Thursday, October 30, 2014
Monday, October 27, 2014
At the lunch table in school, your smart friend makes fun of you for getting a lower score on a test.
Your dad calls you a loser because you didn't make that score at the game.
Returning a paper with a failing grade, your teacher says you're the worst student she's ever had.
They are all bullies: that FB person, that friend, that father, that teacher. There was nothing constructive in their comments. The comments were meant to hurt, not to help.
October is Anti-Bullying Month. Almost all of us can share stories about being bullied. The more we talk and think about this issue, the sooner we can help end it.
Let's all be a hero- starting with ourselves.
Monday, October 20, 2014
It's time for Halloween!
Some of us love it, hate it or are obsessed with it. In the spirit of a happy medium. I'm taking a simple poll: What are your fave scary/Halloween movies? The categories, and my humble opinion, are:
Vampires: My absolute is Dracula, with Frank Langella (1979). Why? Because he made evil attractive, and death a nuisance- a trait I think humans maybe too gladly embrace. (But I was torn with Underworld Evolution (2006- loved Kate Beckinsale!)
Werewolves: Without a doubt, The Howling (1981). Dee Wallace is blithely ignoring danger signals--we know what's lurking in the woods. The best scene is when someone is in the psychiatrist's office, spying, and a werewolf hand reaches over to take the file. OMG.
Zombies: This is a toss up: I adored Warm Bodies (2013) because no matter how evil a person is perceived to be (aka R in the movie) we all think (and hope) that there is a spark of humanity in the worst of us. The other choice is Zombieland (2009). It shows that it's not always might--but basic common sense--that determines who lives. And, I like how the gals are not screaming, helpless twits who constantly need to be saved or are the victims.
Mummies: Without a doubt I don't think there is any competition--it has to be The Mummy (1999) with Brandon Fraser. Although, I would love to see a movie of Anne Rice's Rameses The Damned. I think it has potential to be the best mummy movie ever.
Witches/witchcraft: This is a hard one because you have funny movies like Hocus Pocus (1993, and the sequel coming!) or dramatic ones like Practical Magic (1998), but I'd have to choose The Witches of Eastwick (1987) because again, it all starts out so innocently...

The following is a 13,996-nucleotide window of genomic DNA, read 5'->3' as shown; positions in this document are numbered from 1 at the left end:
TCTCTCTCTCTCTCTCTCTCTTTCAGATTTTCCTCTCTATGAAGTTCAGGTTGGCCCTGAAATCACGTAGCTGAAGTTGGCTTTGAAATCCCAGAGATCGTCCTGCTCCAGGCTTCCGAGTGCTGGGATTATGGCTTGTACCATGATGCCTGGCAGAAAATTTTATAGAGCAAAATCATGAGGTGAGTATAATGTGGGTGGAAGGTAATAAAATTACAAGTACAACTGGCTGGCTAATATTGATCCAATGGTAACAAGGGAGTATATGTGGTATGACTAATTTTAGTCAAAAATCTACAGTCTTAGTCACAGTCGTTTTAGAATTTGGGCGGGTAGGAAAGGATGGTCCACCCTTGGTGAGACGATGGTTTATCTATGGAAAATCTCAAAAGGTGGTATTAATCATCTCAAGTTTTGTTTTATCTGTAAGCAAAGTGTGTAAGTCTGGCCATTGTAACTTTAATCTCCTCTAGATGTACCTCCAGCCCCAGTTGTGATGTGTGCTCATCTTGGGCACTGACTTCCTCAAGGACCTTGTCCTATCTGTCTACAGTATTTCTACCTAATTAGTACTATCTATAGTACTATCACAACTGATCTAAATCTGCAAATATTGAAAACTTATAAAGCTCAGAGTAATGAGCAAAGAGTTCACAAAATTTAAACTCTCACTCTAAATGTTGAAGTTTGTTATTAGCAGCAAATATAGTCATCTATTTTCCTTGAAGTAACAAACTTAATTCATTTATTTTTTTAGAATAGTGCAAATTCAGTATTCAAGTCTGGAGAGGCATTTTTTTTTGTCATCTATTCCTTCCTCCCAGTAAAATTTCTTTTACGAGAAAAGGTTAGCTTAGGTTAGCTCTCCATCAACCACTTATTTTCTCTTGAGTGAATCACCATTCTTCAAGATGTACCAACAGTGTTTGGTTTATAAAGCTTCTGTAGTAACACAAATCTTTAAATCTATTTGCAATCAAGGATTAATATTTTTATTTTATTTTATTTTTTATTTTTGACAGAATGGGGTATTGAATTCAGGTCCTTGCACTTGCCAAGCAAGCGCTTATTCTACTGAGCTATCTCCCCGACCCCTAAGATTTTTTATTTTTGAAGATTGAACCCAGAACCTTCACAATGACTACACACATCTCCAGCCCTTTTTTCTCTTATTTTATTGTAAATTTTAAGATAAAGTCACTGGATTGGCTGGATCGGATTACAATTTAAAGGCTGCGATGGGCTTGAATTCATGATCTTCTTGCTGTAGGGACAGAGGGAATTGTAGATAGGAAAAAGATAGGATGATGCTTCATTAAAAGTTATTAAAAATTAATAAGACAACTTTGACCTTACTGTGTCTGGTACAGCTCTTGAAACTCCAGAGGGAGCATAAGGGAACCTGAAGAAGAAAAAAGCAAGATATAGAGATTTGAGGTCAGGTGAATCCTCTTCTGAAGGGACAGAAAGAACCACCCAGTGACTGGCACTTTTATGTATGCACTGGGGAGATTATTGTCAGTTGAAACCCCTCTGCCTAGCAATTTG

Ghost: I could go the romantic route with Patrick Swayze in Ghost (1997), because we'd all love to believe our loved ones could touch our lives once more before moving on to a paradise. But for pure scare I nominate The Woman In Black (2012) with Daniel Radcliffe because of the ending. Others, like the Paranormal series, made me squeal, but I think this movie portrayed the essential elements of a ghost story- fright, uncertainty, doubt in one's mental state- and the important twist at the end.
Haunted place: The Legend of Hell House (1973) ties with The Shining (1980). Both creeped me out because you never knew if the person next to you was caught up in the weird occurrences--until it's too late.
Now there are lots of movies that were more frightening, but I chose these for the overall feel of believability (although I don't think there ever will be zombies, vamps, werewolves, etc.), because sometimes we're not sure if it's real or just our imagination...
Have a Happy Halloween!
(All pics courtesy of Microsoft)
Monday, October 6, 2014
Take a deep breath:
Close your eyes:
And just be in the moment:
Enjoy life. It's not all work. It's not all writing. It's not all doing everything that needs to be done immediately. It's about living.
Monday, September 29, 2014
I've occasionally featured writers, but I'm very happy to have as my first in this new endeavor:
by my friend, Darlene Beck Jacobsen, fellow Society of Children's Book Writers and Illustrators member, and a hardworking writer.
I asked Darlene a few questions so that you could get to know her book better: